Palo Alto – Fact Check
What’s the connection between the Gold Rush and Stanford?
The small towns sandwiched between the San Francisco Bay and the Santa Cruz Mountains often feel more like sleepy middle America than the powerhouse for the world’s digital economy but Palo Alto is ground zero for the electronics explosion.
It was here in the 1950s that Stanford University researchers and tiny start-ups brainstormed the transistors, semi-conductors and silicon wafers that would kick-start computing and give the region a new name: Silicon Valley.
The Stanford campus itself is an oasis of palm trees and elegant Mission-style buildings amid the Valley’s strip malls and traffic-choked highways. In 1969, a computer terminal at Stanford sent the very first message over the ARPANET, the military-funded precursor to today’s Internet. Researchers managed to type in just two letters “lo…” before the machine crashed.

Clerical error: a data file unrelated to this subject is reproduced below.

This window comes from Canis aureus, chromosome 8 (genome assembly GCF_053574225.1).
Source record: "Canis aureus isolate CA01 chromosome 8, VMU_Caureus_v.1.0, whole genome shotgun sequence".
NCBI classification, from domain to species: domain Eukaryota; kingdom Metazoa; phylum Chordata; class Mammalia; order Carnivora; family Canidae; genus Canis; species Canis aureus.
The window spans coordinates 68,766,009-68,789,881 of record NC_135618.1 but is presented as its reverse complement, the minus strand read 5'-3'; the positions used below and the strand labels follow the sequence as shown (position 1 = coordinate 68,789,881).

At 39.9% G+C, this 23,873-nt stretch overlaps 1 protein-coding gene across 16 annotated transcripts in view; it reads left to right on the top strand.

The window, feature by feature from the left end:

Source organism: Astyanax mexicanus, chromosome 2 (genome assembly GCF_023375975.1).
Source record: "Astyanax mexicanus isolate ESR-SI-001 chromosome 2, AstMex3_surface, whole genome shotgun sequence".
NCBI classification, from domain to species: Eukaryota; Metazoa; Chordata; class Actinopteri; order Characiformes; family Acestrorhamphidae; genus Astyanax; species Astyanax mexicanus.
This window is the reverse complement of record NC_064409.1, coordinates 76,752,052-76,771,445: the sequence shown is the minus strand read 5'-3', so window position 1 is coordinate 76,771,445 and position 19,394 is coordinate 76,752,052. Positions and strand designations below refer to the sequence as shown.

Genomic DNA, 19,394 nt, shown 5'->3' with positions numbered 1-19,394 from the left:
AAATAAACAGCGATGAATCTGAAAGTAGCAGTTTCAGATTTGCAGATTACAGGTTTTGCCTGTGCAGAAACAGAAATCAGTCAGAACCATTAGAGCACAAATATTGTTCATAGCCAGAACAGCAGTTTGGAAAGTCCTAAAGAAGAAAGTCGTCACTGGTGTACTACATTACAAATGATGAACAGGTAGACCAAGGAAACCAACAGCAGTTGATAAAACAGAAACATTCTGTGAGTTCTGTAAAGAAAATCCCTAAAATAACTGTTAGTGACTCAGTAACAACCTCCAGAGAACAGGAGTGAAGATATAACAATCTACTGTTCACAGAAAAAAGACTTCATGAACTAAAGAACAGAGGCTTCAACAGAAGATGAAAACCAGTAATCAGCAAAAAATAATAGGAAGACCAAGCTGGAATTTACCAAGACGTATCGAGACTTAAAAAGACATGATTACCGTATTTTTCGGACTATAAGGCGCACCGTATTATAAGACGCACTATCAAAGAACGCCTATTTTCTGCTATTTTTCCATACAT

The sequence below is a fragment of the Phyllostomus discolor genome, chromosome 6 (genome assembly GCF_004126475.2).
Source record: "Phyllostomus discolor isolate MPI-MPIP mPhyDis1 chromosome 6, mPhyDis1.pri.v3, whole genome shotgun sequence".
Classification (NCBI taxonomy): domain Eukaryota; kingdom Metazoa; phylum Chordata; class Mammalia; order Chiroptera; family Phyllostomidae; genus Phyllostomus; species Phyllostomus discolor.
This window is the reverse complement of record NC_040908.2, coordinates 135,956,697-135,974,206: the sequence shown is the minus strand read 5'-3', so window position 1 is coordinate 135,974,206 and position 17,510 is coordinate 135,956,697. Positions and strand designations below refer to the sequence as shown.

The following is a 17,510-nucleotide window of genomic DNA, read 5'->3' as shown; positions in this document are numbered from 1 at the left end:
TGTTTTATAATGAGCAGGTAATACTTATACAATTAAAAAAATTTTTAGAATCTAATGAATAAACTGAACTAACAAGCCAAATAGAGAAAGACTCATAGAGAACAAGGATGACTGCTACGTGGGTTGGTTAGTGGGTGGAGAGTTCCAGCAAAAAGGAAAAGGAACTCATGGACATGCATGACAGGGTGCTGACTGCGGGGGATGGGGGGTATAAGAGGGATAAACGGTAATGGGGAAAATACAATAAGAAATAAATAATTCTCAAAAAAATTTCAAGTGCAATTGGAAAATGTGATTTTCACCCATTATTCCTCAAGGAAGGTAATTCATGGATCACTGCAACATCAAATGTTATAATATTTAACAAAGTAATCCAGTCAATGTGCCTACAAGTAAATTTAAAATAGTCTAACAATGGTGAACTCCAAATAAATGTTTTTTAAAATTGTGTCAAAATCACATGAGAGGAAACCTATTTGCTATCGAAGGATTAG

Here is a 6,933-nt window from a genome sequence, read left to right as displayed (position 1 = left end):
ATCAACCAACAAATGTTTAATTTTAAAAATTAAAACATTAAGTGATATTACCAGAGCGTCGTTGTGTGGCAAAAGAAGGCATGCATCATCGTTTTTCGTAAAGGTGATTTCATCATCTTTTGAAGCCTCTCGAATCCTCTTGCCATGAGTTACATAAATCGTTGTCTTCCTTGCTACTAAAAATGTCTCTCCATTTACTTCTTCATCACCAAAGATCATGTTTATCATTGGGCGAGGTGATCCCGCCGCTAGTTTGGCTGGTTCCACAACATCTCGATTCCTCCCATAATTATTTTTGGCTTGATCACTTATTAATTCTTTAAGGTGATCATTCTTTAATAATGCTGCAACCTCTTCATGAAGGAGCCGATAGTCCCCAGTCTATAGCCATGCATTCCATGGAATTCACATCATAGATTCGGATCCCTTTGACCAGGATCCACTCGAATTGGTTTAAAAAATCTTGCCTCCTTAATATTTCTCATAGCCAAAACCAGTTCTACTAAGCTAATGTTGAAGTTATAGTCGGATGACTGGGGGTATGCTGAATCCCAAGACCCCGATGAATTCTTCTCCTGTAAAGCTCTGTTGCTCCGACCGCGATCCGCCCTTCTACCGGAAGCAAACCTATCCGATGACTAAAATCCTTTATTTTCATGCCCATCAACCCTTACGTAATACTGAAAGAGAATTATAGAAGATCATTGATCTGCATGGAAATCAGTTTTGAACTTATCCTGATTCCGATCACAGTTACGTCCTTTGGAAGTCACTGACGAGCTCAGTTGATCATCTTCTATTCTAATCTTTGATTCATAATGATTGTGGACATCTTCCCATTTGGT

While Stanford was the breeding ground for such world-changing ideas, it is worth remembering again the debt owed to California’s Gold Rush pioneers. The appalling working conditions of the miners led directly to an 1872 California law allowing workers complete freedom to change their employers.
It’s the freedom to walk away with a profitable idea and go directly into competition with the company you were just working for that drives so much innovation here. Another short walk along leafy streets brings me to 367 Addison Avenue, as good a place as any to call the birthplace of Silicon Valley.
In the small garage of this detached house, Bill Hewlett and Dave Packard designed and built their first oscilloscope in 1939, so forming one of the most successful IT companies.